Monday, April 23, 2018

Stayin' Alive - The Umpire-Aided Triple Play

Knowing when umpire's interference occurs and when it does not can be crucial, especially when baserunners are involved and a ball bounces off the umpire in an unusual and unexpected way.

Ump INT no-call turns into AAA triple play.
Sunday afternoon in Pawtucket, 1B Umpire Jeremy Riggs had to think quickly when a batted ball bounced off him and back toward Red Sox pitcher William Cueves, who stepped on first base to force out Gwinnett batter-runner Rio Ruiz, before throwing to several teammates who tagged out baserunners Ronald Acuna and Ezequiel Carrera, who were wandering off their bases as if the ball had become dead. So what is the correct call?

Answer: Because batter Ruiz's fair batted ball passed Red Sox first baseman Sam Travis before striking umpire Riggs, umpire's interference did not occur, and the ball was properly kept live and in play. This correctly officiated triple play and potential lack of rules knowledge on the bases may have cost Gwinnett the game, as Pawtucket eventually walked off in extra innings.

Official Baseball Rule 6.01(f) Comment concerns two types of umpire's interference, and states:
Umpire’s interference occurs (1) when a plate umpire hinders, impedes or prevents a catcher’s throw attempting to prevent a stolen base or retire a runner on a pick-off play; or (2) when a fair ball touches an umpire on fair territory before passing a fielder. Umpire interference may also occur when an umpire interferes with a catcher returning the ball to the pitcher.
NOTE: The interference shall be disregarded if the catcher's throw retires the runner. (Rule 5.06(c)(2)).

The penalty for umpire's interference is a dead ball and runners return to their bases occupied at the time of the pitch unless forced to advance by virtue of the batter becoming a runner, in which case the forced runners shall be awarded one base.

To review, umpire's interference only exists if the following conditions are met:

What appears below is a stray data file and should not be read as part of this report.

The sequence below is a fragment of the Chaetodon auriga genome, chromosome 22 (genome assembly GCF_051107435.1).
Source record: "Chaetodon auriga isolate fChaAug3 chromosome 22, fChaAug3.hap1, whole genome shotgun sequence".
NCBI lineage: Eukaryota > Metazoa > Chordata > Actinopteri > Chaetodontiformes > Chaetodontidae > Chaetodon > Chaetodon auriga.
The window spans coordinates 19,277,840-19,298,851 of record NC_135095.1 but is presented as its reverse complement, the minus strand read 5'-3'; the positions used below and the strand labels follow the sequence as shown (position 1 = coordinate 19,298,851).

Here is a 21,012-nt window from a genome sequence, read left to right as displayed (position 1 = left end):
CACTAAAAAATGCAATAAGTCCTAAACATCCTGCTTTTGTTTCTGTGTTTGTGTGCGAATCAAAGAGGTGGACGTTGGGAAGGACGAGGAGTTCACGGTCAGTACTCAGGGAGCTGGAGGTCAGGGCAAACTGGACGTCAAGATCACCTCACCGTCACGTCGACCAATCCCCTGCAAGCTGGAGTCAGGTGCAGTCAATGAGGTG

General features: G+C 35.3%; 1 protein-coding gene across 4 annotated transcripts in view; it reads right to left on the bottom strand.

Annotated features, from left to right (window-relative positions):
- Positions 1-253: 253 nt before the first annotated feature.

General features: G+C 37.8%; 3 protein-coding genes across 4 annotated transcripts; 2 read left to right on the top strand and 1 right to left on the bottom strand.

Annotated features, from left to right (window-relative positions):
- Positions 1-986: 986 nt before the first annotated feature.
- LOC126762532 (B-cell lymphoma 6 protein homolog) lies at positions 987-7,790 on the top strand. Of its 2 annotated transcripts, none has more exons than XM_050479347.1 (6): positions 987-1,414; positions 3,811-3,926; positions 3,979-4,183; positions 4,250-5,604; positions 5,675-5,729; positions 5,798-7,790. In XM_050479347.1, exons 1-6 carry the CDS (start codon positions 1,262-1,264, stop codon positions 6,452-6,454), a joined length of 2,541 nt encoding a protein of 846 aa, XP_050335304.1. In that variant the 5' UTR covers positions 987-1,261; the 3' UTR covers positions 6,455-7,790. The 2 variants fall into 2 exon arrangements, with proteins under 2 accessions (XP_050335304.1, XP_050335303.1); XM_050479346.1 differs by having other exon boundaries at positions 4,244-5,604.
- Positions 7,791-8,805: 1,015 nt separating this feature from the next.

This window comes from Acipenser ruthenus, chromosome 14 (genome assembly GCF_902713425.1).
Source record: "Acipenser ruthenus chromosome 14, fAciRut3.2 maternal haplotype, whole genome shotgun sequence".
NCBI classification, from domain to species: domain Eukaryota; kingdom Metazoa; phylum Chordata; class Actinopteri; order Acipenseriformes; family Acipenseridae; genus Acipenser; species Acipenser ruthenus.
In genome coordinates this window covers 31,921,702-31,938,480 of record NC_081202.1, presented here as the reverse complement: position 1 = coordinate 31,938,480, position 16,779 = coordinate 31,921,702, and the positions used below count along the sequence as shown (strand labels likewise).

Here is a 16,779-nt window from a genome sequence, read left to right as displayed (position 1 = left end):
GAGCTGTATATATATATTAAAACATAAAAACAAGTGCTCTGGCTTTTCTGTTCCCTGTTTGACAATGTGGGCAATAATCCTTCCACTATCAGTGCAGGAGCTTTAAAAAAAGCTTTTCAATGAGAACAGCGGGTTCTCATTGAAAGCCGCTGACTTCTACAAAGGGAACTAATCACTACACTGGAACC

Umpire interference during a catcher's throw.
Type 1 Interference) The catcher must possess the baseball and be attempting a throw on a baserunner. There is no interference if the umpire is hit by a pitched ball or becomes entangled with a catcher who is attempting to field a loose ball. There is no interference if the umpire makes contact with the catcher attempting to retire a batter. Type 1 interference cannot occur during a batted or pitched ball, and does not apply to any umpire who is not the plate umpire nor any fielder who is not the catcher.
Note to plate umpires: If you recognize umpire's interference, keep play alive until the baserunner has been successfully thrown out or not. If the runner is thrown out, disregard the interference. If the runner is not thrown out, call the interference and enforce the penalty (dead ball, runners return). This is a de facto delayed dead ball.

Umpire INT can only occur in certain cases.
Type 2 Interference) The umpire must make contact with a) a fair batted ball, which b) has not passed an infielder other than the pitcher or catcher, and which c) has not made contact with any player on the defensive team (including the pitcher or catcher). It is not interference if an umpire does not touch the baseball in the aforementioned manner. Type 2 interference cannot occur during a thrown, deflected, or pitched ball.

The accompanying video discusses the case of umpire's interference with a multitude of video examples elucidating what is and is not eligible for this particular ruling:

Alternate Link: UEFL University lesson on umpire's interference, definition, and examples (UEFL)


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